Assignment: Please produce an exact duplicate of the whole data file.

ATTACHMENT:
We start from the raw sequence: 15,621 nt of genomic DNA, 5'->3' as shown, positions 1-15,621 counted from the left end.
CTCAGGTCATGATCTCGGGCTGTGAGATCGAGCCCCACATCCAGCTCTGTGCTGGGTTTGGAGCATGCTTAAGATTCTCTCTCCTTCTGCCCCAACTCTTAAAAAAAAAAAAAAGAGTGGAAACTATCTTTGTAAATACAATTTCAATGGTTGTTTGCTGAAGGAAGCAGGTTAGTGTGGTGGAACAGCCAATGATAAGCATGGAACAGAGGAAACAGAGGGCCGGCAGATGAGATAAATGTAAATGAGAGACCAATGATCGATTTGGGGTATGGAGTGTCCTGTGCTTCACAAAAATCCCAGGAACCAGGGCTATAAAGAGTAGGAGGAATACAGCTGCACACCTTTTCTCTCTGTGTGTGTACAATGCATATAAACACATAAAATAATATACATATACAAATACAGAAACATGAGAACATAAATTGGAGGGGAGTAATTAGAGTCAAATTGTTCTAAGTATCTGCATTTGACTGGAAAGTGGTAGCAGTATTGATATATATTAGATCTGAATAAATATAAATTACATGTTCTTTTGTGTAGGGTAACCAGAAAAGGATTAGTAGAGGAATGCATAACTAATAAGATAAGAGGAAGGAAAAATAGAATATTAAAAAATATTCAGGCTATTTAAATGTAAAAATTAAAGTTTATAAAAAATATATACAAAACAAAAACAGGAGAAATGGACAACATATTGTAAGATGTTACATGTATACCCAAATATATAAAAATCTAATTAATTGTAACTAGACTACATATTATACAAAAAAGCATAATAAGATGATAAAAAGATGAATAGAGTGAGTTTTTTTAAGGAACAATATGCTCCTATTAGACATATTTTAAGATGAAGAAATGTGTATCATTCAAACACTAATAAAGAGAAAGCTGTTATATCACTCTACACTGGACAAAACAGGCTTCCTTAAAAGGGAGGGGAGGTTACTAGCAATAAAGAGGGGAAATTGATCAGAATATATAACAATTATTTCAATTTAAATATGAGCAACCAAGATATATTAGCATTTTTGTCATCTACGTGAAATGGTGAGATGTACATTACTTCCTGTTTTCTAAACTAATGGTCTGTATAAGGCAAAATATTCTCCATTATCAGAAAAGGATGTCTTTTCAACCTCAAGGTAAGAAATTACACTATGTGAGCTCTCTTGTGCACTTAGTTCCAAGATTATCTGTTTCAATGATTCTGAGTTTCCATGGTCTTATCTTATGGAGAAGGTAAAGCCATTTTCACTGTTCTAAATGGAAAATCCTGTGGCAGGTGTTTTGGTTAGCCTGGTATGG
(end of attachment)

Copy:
We start from the raw sequence: 15,621 nt of genomic DNA, 5'->3' as shown, positions 1-15,621 counted from the left end.
CTCAGGTCATGATCTCGGGCTGTGAGATCGAGCCCCACATCCAGCTCTGTGCTGGGTTTGGAGCATGCTTAAGATTCTCTCTCCTTCTGCCCCAACTCTTAAAAAAAAAAAAAAGAGTGGAAACTATCTTTGTAAATACAATTTCAATGGTTGTTTGCTGAAGGAAGCAGGTTAGTGTGGTGGAACAGCCAATGATAAGCATGGAACAGAGGAAACAGAGGGCCGGCAGATGAGATAAATGTAAATGAGAGACCAATGATCGATTTGGGGTATGGAGTGTCCTGTGCTTCACAAAAATCCCAGGAACCAGGGCTATAAAGAGTAGGAGGAATACAGCTGCACACCTTTTCTCTCTGTGTGTGTACAATGCATATAAACACATAAAATAATATACATATACAAATACAGAAACATGAGAACATAAATTGGAGGGGAGTAATTAGAGTCAAATTGTTCTAAGTATCTGCATTTGACTGGAAAGTGGTAGCAGTATTGATATATATTAGATCTGAATAAATATAAATTACATGTTCTTTTGTGTAGGGTAACCAGAAAAGGATTAGTAGAGGAATGCATAACTAATAAGATAAGAGGAAGGAAAAATAGAATATTAAAAAATATTCAGGCTATTTAAATGTAAAAATTAAAGTTTATAAAAAATATATACAAAACAAAAACAGGAGAAATGGACAACATATTGTAAGATGTTACATGTATACCCAAATATATAAAAATCTAATTAATTGTAACTAGACTACATATTATACAAAAAAGCATAATAAGATGATAAAAAGATGAATAGAGTGAGTTTTTTTAAGGAACAATATGCTCCTATTAGACATATTTTAAGATGAAGAAATGTGTATCATTCAAACACTAATAAAGAGAAAGCTGTTATATCACTCTACACTGGACAAAACAGGCTTCCTTAAAAGGGAGGGGAGGTTACTAGCAATAAAGAGGGGAAATTGATCAGAATATATAACAATTATTTCAATTTAAATATGAGCAACCAAGATATATTAGCATTTTTGTCATCTACGTGAAATGGTGAGATGTACATTACTTCCTGTTTTCTAAACTAATGGTCTGTATAAGGCAAAATATTCTCCATTATCAGAAAAGGATGTCTTTTCAACCTCAAGGTAAGAAATTACACTATGTGAGCTCTCTTGTGCACTTAGTTCCAAGATTATCTGTTTCAATGATTCTGAGTTTCCATGGTCTTATCTTATGGAGAAGGTAAAGCCATTTTCACTGTTCTAAATGGAAAATCCTGTGGCAGGTGTTTTGGTTAGCCTGGTATGG